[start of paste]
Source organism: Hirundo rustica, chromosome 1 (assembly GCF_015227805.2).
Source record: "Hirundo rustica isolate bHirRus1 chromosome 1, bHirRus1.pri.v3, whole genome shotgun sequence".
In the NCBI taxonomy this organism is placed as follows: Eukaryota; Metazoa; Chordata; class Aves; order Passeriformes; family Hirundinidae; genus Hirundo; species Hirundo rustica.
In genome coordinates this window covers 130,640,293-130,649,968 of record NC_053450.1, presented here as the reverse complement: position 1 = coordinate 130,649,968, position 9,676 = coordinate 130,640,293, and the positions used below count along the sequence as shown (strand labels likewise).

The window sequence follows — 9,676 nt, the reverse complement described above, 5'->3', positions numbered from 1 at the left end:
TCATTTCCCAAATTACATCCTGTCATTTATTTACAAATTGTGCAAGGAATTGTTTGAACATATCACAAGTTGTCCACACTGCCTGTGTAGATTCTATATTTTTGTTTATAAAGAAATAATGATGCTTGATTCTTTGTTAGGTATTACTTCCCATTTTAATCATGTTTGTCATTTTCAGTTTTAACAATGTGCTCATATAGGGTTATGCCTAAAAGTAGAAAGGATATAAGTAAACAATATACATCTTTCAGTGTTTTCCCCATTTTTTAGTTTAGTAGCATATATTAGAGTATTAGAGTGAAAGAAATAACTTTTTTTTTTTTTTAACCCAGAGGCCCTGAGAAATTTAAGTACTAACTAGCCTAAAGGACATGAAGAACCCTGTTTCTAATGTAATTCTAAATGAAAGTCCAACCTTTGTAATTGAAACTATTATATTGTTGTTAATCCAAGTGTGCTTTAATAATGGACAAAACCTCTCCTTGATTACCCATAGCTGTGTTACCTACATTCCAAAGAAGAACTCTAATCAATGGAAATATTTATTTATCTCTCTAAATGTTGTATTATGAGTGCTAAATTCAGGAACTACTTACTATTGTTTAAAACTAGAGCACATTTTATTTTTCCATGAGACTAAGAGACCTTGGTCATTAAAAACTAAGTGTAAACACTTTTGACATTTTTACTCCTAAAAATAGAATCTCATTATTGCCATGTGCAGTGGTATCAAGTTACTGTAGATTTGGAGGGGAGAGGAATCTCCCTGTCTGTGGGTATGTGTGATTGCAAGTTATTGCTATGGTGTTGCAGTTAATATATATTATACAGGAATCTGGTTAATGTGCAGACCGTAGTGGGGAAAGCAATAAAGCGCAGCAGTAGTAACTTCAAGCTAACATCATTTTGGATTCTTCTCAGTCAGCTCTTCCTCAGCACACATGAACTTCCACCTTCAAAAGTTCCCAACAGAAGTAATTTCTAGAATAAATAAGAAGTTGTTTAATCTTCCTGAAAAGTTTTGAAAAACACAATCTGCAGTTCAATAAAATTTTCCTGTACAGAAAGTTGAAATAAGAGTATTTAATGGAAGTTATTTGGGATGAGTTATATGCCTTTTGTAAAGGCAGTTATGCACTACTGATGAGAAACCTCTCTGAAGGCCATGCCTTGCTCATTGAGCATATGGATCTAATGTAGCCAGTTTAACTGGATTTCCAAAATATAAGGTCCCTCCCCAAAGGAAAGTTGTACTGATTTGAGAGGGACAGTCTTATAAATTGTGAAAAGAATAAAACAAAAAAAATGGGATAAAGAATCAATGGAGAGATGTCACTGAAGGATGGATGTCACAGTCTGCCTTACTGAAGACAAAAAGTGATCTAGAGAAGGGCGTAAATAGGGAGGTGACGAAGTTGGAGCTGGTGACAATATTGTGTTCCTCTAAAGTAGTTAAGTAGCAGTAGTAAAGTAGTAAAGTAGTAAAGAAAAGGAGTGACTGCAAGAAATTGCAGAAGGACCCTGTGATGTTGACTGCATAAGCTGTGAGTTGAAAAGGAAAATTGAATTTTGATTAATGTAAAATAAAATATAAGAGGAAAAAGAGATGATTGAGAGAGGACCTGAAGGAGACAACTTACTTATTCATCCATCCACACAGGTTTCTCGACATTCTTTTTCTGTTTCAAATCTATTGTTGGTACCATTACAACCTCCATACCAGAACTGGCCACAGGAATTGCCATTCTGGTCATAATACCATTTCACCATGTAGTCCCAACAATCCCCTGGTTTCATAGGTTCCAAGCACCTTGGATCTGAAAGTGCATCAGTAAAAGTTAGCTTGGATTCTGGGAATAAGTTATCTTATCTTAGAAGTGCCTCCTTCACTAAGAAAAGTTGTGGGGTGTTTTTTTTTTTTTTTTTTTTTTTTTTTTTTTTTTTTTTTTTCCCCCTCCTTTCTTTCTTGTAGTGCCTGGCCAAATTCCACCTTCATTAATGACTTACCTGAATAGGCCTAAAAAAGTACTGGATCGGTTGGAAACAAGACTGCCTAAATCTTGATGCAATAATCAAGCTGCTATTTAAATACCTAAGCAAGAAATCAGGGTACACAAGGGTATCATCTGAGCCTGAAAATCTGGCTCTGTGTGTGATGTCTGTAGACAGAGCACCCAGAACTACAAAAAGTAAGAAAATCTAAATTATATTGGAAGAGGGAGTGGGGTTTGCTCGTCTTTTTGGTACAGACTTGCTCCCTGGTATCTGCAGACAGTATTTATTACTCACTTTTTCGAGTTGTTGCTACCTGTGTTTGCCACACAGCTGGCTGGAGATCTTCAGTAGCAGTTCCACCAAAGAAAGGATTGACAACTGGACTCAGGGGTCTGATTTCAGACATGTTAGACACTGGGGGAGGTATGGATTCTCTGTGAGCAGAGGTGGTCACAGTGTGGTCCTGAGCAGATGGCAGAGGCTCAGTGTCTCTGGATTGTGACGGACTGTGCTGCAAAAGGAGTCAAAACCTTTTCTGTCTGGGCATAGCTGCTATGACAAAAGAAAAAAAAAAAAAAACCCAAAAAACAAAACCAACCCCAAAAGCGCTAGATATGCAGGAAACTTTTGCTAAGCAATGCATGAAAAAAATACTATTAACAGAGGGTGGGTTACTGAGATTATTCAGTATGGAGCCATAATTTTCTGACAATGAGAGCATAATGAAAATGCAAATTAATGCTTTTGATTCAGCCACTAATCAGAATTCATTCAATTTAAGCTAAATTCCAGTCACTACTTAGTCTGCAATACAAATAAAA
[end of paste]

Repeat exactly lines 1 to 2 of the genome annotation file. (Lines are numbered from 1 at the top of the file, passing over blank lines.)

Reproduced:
Source organism: Hirundo rustica, chromosome 1 (assembly GCF_015227805.2).
Source record: "Hirundo rustica isolate bHirRus1 chromosome 1, bHirRus1.pri.v3, whole genome shotgun sequence".